According to a new study published today in Science Advances, Mars’ two moons — Phobos and Deimos — likely formed following an impact between proto-Mars and a minor planet roughly the size of Ceres, which is 587 miles wide (950 kilometers).
To carry out the study, the researchers created a new model that took into account interactions between martian moons, then simulated how a disk of material would form and evolve around Mars following a collision between the Red Planet and a large object. The novel approach allowed the team to track ejecta from the impact with resolutions a full order of magnitude better than previous studies.
“We used state-of-the-art models to show that a Vesta-to-Ceres-sized impactor can produce a disk consistent with the formation of Mars‘ small moons,” said co-author Julien Salmon, a research scientist at the Southwest Research Institute (SwRI), in a press release.
“The outer portions of the disk accumulate into Phobos and Deimos,” said Salmon, “while the inner portions of the disk accumulate into larger moons that eventually spiral inward and are assimilated into Mars. Larger impacts advocated in prior works produce massive disks and more massive inner moons that prevent the survival of tiny moons like Phobos and Deimos.”
Though prior researchers have attempted to model such a collision, the simulations typically fall short due to low resolution and oversimplified models. “Ours is the first self-consistent model to identify the type of impact needed to lead to the formation of Mars’ two small moons,” said lead author Robin Canup, an associate vice president in the SwRI Space Science and Engineering Division.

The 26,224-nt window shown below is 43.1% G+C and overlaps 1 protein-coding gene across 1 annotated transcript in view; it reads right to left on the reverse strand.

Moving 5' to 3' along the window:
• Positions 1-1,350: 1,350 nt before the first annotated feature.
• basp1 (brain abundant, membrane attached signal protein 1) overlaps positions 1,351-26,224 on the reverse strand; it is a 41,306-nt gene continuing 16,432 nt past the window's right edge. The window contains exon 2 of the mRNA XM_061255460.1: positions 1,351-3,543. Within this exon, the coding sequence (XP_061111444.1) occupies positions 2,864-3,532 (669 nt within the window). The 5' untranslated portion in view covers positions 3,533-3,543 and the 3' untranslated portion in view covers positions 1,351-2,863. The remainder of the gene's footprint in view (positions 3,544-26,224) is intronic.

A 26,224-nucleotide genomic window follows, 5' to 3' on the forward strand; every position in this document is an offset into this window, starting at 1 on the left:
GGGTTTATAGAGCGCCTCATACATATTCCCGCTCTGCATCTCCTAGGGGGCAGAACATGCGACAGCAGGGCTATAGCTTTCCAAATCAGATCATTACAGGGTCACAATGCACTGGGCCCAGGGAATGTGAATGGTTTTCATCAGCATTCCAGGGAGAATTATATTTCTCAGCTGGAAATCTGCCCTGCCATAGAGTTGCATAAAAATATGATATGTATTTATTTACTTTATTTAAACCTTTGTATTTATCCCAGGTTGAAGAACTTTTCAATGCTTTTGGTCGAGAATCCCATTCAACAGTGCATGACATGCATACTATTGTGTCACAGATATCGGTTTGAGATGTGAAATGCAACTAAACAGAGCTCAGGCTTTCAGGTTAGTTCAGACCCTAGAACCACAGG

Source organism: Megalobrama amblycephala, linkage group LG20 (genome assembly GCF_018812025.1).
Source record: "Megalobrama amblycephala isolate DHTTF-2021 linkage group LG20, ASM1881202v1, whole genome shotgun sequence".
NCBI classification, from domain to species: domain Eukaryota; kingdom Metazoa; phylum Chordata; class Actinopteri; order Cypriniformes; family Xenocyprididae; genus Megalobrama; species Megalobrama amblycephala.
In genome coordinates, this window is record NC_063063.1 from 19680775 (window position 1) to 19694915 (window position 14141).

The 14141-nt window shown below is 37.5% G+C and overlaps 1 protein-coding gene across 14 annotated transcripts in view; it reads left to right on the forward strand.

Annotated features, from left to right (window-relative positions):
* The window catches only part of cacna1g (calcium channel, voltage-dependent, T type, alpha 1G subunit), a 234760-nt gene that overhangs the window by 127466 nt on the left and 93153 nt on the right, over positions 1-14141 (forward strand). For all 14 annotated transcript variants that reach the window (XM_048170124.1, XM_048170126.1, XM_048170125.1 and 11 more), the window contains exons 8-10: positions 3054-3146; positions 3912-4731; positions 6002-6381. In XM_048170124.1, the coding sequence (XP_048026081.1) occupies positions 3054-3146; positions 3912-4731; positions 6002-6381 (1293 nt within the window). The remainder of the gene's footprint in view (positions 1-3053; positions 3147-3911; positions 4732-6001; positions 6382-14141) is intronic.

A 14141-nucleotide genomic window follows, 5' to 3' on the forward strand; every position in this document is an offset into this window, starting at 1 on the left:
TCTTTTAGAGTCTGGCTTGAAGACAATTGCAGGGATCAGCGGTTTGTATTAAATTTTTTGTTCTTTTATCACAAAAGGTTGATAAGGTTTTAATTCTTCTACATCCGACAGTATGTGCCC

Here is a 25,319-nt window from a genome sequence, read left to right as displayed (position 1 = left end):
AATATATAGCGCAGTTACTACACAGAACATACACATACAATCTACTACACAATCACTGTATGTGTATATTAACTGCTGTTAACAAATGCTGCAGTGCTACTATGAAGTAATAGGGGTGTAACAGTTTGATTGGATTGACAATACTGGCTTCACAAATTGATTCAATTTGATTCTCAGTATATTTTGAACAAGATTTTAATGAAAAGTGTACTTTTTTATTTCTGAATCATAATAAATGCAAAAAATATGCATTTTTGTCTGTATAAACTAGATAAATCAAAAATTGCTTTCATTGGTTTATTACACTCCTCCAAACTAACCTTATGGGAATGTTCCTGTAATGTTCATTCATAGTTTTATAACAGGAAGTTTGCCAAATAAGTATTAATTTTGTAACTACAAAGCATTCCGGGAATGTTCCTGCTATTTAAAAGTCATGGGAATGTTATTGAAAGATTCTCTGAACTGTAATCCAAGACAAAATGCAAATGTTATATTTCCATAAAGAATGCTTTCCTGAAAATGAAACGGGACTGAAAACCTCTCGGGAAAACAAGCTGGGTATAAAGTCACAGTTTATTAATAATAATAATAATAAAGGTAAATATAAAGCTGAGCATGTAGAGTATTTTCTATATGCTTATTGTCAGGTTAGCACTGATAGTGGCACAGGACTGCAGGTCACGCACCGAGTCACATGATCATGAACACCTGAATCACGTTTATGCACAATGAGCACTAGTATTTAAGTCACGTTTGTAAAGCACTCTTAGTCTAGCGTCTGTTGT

“A key result of the new work is the size of the impactor; we find that a large impactor — similar in size to the largest asteroids Vesta [326 miles wide] and Ceres [587 miles wide] — is needed, rather than a giant impactor,” said Canup. “The model also predicts that the two moons are derived primarily from material originating in Mars, so their bulk compositions should be similar to that of Mars for most elements. However, heating of the ejecta and the low escape velocity from Mars suggests that water vapor would have been lost, implying that the moons will be dry if they formed by impact.”
“A primary objective of the MMX mission is to determine the origin of Mars’ moons,” said Canup. “And having a model that predicts what the moons’ compositions would be if they formed by impact provides a key constraint for achieving that goal.”
To learn much more about Mars, check out our FREE Guide to Settling Mars, jointly produced by Astronomy and Discover magazines.